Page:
Bradley’s name is much invoked on the campaign trail this year, particularly when the candidates address liberal or nonwhite audiences, but by any measure, it comes up more than Richard Riordan‘s. Connell cites Bradley as her mentor (she served as his first housing czar); Wachs talks about his work with Bradley in enacting the city’s 1978 rent-control ordinance; Hahn, campaigning throughout the African-American community, brings up Bradley frequently, if not so often as he does his own father.


But it‘s Villaraigosa who is actually trying, and very consciously, to do in this campaign what Bradley did in 1973. Bradley’s strategy was to put together a citywide coalition, rooted in the black community, but extending outward to include the largely Jewish Westside and liberals everywhere. In a sense, his campaign was the culmination of a decade of black and Jewish involvement in the cause of civil rights. Villaraigosa‘s coalition, correspondingly, begins with the Latino vote, and radiates outward to include the liberals, the unionists, the enviros — all the faces of progressive L.A. As Bradley relied on a vibrant Democratic-club movement to provide him with foot soldiers, so Villaraigosa relies on the institutions of the Latino-labor alliance to put him over the top.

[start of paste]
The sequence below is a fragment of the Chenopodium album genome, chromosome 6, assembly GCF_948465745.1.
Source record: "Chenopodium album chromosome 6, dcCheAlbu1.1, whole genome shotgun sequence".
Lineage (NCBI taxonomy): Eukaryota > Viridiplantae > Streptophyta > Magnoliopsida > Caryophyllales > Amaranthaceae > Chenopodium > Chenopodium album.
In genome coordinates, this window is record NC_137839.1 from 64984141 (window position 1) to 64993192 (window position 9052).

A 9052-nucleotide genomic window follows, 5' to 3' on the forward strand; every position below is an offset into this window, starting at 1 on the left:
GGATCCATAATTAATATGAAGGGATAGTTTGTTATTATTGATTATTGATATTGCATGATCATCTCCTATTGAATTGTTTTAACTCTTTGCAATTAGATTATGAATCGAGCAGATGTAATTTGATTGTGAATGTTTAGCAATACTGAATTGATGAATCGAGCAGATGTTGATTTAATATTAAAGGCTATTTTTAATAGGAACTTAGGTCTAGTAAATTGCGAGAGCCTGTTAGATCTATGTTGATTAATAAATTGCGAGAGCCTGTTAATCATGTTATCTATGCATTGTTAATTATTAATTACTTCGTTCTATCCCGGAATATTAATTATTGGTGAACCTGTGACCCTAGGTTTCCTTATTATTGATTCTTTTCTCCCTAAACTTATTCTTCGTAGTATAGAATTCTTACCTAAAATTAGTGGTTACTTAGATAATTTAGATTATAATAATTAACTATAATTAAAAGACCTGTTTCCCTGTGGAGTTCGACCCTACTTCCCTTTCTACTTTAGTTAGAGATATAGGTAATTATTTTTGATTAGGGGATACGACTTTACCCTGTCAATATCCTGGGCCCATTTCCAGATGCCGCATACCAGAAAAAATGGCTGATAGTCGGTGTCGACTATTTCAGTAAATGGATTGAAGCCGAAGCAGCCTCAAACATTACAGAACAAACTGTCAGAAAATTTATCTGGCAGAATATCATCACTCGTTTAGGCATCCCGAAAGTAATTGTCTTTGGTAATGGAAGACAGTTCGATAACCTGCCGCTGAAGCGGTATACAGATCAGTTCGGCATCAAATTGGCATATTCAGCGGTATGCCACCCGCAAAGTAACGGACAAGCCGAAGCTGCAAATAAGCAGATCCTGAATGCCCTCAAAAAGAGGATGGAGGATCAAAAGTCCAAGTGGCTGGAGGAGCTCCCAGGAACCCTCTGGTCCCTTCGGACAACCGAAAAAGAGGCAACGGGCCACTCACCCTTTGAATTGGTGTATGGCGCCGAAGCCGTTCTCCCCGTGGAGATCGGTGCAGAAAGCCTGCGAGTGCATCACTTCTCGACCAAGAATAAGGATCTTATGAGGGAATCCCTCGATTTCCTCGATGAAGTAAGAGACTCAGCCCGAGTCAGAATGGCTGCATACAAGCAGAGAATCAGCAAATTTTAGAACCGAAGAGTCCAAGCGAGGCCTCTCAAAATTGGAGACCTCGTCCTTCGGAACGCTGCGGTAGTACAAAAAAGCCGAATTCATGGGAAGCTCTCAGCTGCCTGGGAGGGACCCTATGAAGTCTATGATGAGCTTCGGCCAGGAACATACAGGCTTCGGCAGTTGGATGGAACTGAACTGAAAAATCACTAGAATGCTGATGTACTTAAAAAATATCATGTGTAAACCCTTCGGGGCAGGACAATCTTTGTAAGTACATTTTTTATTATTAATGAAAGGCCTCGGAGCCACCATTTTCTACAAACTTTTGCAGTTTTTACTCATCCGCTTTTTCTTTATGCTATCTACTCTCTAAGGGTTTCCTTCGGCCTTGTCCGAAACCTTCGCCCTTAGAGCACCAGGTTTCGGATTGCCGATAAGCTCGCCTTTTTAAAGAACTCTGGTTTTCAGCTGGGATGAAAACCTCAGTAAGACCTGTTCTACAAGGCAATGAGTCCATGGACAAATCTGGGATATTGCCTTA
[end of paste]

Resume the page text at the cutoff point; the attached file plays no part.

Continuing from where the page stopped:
The Bradley-Villaraigosa parallel runs deeper than mere strategy, however. In winning election, Bradley established the model for the black-led urban coalitions that dominated American cities for the next two decades, which deepened the Democratic Party’s commitment to civil rights and social-welfare programs. If he wins, Villaraigosa would establish the model for the next generation of urban coalitions, Latino- and immigrant-led, and championing the cause of economic equity, of justice — decent pay, affordable housing, better schools — for the working poor. Come what may, that coalition will begin to take hold in America‘s megacities over the next 10 or 15 years; a Villaraigosa victory would hasten that day.